If you're just getting into cover corps and you planted turnips or radishes early enough in the fall, you probably saw lots of growth. That is an impressive sight. But Jamie Scott, Pierceton, who has no-tilled and done pioneering work with cover corps, says brassicas, although they have a fit, may have been oversold as cover crops compared to other choices that are available.
His comments apply at least to those areas of Indiana where fall crops like radishes or turnips usually winterkill. Once that happens, the top growth dies, releasing gases that often resemble a propane gas leak. That may be an annoyance if your neighbors call the fire department, thinking there is a real emergency, but it's not the real reason Scott advises being careful with how you manage brassica cover crops.
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"If the plants winterkill relatively early, you can get a situation where the nutrients that they have scavenged form the soil and tied up are released more quickly than you like," he says. "Unless you have annual ryegrass or something else in the mix that stays alive and can recapture and hold those nutrients upon release, you may lose at least part of them. The whole idea of cover crops is to capture nutrients, both to help future crops at some point, and also to help nutrients from moving off your farm and becoming an environmental hazard somewhere else."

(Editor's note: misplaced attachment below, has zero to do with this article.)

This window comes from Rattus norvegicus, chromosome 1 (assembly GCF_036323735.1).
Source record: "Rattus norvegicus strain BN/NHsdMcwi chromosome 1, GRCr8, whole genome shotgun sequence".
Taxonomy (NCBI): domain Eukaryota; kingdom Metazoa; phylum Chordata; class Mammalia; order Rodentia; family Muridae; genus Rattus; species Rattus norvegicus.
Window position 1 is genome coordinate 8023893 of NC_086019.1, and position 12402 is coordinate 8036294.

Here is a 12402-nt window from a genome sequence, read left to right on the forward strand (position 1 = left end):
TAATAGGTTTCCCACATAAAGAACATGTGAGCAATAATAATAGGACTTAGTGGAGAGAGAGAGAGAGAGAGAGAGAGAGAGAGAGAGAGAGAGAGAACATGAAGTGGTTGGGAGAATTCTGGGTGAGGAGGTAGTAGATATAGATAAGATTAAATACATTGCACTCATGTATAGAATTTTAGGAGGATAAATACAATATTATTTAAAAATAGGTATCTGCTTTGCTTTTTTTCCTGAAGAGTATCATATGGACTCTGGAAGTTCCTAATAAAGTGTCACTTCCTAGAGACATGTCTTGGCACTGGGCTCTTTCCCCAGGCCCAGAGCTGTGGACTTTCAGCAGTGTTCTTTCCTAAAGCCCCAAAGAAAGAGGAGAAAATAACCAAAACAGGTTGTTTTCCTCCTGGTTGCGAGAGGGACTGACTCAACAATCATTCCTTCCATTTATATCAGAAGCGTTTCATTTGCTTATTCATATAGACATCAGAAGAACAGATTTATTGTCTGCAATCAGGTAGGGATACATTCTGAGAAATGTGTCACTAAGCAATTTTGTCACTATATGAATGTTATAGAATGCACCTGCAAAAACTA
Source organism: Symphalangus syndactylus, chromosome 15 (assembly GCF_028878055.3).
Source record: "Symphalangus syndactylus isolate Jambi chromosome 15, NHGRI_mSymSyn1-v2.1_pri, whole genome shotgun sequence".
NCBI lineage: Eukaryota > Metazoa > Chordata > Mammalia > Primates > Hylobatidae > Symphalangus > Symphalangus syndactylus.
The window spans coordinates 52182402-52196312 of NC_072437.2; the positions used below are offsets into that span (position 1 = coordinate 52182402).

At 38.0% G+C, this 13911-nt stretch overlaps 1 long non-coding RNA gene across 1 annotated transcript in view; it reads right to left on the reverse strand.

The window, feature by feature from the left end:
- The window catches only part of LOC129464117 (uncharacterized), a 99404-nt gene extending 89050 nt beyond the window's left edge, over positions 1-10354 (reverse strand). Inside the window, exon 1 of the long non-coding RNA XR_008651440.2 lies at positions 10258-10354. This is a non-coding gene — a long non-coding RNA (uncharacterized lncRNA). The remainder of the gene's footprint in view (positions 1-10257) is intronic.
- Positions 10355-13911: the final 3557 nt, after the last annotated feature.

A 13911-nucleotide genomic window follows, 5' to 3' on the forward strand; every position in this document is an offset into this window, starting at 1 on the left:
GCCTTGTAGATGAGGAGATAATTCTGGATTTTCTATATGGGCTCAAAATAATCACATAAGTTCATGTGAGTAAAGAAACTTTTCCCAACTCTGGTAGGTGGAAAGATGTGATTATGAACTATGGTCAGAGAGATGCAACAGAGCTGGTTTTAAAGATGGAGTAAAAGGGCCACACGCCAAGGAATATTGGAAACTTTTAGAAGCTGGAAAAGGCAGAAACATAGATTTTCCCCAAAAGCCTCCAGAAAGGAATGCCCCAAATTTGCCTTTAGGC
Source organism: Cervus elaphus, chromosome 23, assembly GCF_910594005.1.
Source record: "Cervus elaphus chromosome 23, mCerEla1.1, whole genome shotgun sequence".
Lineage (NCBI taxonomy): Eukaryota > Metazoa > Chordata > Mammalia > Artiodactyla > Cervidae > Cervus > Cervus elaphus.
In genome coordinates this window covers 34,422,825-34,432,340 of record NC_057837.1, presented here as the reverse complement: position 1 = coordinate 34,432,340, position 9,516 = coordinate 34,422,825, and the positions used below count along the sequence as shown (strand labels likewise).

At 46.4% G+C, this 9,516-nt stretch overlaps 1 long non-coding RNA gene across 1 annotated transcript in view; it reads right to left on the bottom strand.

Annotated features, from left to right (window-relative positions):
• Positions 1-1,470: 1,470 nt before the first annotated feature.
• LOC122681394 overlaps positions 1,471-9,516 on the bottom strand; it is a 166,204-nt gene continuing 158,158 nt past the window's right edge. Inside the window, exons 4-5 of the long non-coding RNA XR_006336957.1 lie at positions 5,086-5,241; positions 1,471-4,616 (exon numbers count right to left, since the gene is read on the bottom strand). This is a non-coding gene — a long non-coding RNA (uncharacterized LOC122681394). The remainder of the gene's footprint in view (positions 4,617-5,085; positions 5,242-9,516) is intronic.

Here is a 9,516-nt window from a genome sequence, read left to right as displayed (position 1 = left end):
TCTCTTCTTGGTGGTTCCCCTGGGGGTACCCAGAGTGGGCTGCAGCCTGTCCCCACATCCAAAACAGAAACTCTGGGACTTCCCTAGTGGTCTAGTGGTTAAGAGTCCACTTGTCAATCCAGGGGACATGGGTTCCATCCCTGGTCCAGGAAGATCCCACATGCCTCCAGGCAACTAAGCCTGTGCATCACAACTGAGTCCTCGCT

Nitrogen is the main nutrient that could be released too quickly if there's no growing cover left to recapture it after the brassica crop dies, Scott says. Nitrates heading downstream all the way to the Gulf of Mexico are blamed for hypoxia issues in the Gulf. That refers to a lack of oxygen in the water that affects the type and amount of fish populations that can flourish there.
When Scott uses a brassica, it's usually rapeseed. It has a better chance of overwintering, he says. Winterkill of some cover crops is why he uses blends, to make sure a green crop will still be there by spring.